Hamilton police conducting investigation into PC nomination contest

Hamilton police conducting investigation into PC nomination contest

Hamilton police have launched an investigation into a Progressive Conservative nomination contest clouded with allegations of fraud and ballot-tampering, QP Briefing has learned.

The probe comes in the wake of controversy around previous nomination meetings that caused mass resignations from two PC riding associations and alleged breaches of voting rules. It also arrives following a chorus of PC criticism around the Liberal gas plant scandal and bribery charges related to the Sudbury byelection, both of which will culminate in trials next month.

"I can confirm that there is an investigation that is still currently ongoing," said Hamilton Police Service spokesperson Const. Lorraine Edwards.

Launched in mid-May, the case was handled initially by the fraud unit and has been passed on to the criminal investigations unit, Edwards said.

She did not divulge any targets in the probe, but said police were "investigating the whole scenario."

Last May, two would-be PC candidates for the Hamilton West-Ancaster-Dundas riding launched internal appeals to the party — and then lawsuits in the courts — following a contested nomination meeting on May 7. Vikram Singh and Jeff Peller alleged that voter fraud and ballot-box stuffing occurred, and called for the results to be overturned.

PC Leader Patrick Brown, who used his veto power to quash the internal appeals and green-light official winner Ben Levitt, declined to comment on the investigation.

Mike Richmond, a lawyer for the party, declined to answer questions, citing attorney-client privilege. Party president Rick Dykstra did not respond to questions from QP Briefing.

No charges have been laid, and none of the allegations has been proved in court.

The case arises in part out of alleged disparities in the nomination vote tallies. The ballot box at the credentials desk, where voters are directed if their ID or membership is challenged, yielded 202 ballots for Levitt and 139 for the three other candidates combined, according to court filings from Singh and Peller. The seven other ballot boxes, alphabetized by last name, contained 426 votes for Levitt and 1,080 votes for the other three candidates in total, with Singh in the lead by 83 votes.

That means Levitt supposedly garnered 45 per cent more than all three candidates combined at the credentials table. His rivals collectively received more than 250 per cent more than Levitt at the other booths.

Singh launched a lawsuit seeking to challenge Levitt's nomination. In a court filing, Dykstra said Brown preferred Levitt over Singh as the candidate and has the right to appoint the candidate of his choice, regardless of the outcome of the nomination meeting, and chose to appoint Levitt in this case.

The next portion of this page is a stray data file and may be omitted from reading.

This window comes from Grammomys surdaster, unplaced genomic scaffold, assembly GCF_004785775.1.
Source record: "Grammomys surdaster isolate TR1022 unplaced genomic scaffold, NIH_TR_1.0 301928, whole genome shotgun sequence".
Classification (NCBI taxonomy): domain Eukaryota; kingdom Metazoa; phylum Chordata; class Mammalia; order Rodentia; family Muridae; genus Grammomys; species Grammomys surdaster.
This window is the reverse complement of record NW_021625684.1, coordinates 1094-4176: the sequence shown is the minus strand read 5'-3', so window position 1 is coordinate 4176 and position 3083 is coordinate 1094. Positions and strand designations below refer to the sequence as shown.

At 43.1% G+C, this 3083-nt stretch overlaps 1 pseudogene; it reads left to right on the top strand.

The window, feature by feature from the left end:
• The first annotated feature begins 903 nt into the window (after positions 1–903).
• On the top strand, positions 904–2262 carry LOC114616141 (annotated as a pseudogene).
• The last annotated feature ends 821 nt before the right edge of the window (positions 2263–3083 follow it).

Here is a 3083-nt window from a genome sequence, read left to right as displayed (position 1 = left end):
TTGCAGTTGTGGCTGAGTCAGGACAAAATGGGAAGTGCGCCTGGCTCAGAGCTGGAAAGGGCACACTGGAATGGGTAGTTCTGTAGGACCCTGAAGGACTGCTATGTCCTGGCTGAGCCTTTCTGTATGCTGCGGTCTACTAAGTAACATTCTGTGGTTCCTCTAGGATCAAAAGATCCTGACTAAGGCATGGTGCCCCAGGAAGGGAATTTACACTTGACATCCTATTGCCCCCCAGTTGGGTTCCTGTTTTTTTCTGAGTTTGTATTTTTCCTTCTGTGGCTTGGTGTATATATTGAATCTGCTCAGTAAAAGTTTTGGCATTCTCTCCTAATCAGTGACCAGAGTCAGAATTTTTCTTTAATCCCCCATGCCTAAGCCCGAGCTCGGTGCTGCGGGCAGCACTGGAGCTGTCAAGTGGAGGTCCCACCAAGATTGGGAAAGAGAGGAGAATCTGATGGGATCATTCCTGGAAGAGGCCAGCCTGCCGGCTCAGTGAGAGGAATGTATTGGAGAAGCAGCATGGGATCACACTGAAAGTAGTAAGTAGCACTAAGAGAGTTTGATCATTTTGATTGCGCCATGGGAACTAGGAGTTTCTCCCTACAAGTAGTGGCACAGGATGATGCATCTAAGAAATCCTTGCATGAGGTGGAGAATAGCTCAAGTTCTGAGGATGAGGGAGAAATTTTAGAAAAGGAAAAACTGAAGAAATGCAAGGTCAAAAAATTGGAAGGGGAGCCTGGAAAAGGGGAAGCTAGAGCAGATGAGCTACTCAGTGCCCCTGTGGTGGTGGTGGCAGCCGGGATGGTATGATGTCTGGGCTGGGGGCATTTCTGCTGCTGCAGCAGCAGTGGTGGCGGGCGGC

“If there was going to be a preferred candidate, why did you go through the whole process?” Singh asked in an interview last month. “That’s why it seems so dirty.”

The resulting controversy was the latest in a series of allegation-stained nominations. In June, the PC Newmarket-Aurora association board of directors resigned in protest after supporters of two unsuccessful candidates were supposedly blocked from approaching party members being bused in for the April 8 vote, the Toronto Star reported.

Days earlier, association board members in Ottawa West-Nepean quit their posts following allegations of ballot-stuffing. Former Tory vice-president and policy chair Robert Elliott beat them to the punch, stepping down to protest the May 6 nomination, which saw 28 more ballots cast than voters registered, according to multiple party members who were on hand. That includes former Conservative senator Marjory LeBreton, who said in a statement she’d “never seen anything so blatantly undemocratic.”

More recently, Durham regional councillor Joe Neal challenged the party in court for allegedly blocking his candidacy, but dropped the case after learning Brown wouldn’t offer his imprimatur no matter the outcome, the Star reported.

Brown effectively shut down any internal appeals in early June when he certified all 64 Tory candidates who had been nominated. He also hired auditors from PricewaterhouseCoopers to oversee all selection meetings moving forward.

The shutdown prompted Singh, 31, to file a lawsuit seeking an order to set aside the PC's declaration of the 25-year-old Levitt as their candidate for Hamilton West and nominate Singh instead – or at least hold a new nomination meeting.

The case, which returned to court Tuesday only to be deferred, saw an Ontario Superior Court judge scrub a mysterious conversation between Singh, his supporters, and Brown’s campaign chair Walied Soliman from the court record. Dykstra had requested an effective publication ban on the apparently sensitive sit-down, secretly recorded by Singh, immediately after Singh filed his lawsuit on June 13.

In the past, Brown has made political hay out of police investigations into the Liberal government. He also demanded Premier Kathleen Wynne step aside until the resolution of corruption charges against former top Liberal staffer Pat Sorbara and Grit fundraiser Gerry Lougheed Jr. regarding an alleged bribery scandal around the 2015 Sudbury byelection. That trial is scheduled to start Sept. 7.

Brown has also attacked the governing party over criminal charges against David Livingston and Laura Miller — former premier Dalton McGuinty's chief of staff and deputy chief of staff, respectively — in connection with allegedly deleted documents tied to two cancelled gas plants. That trial is slated to begin Sept. 11.

To contact the reporter on this story:
Twitter: @ChrisAReynolds

Christopher Reynolds


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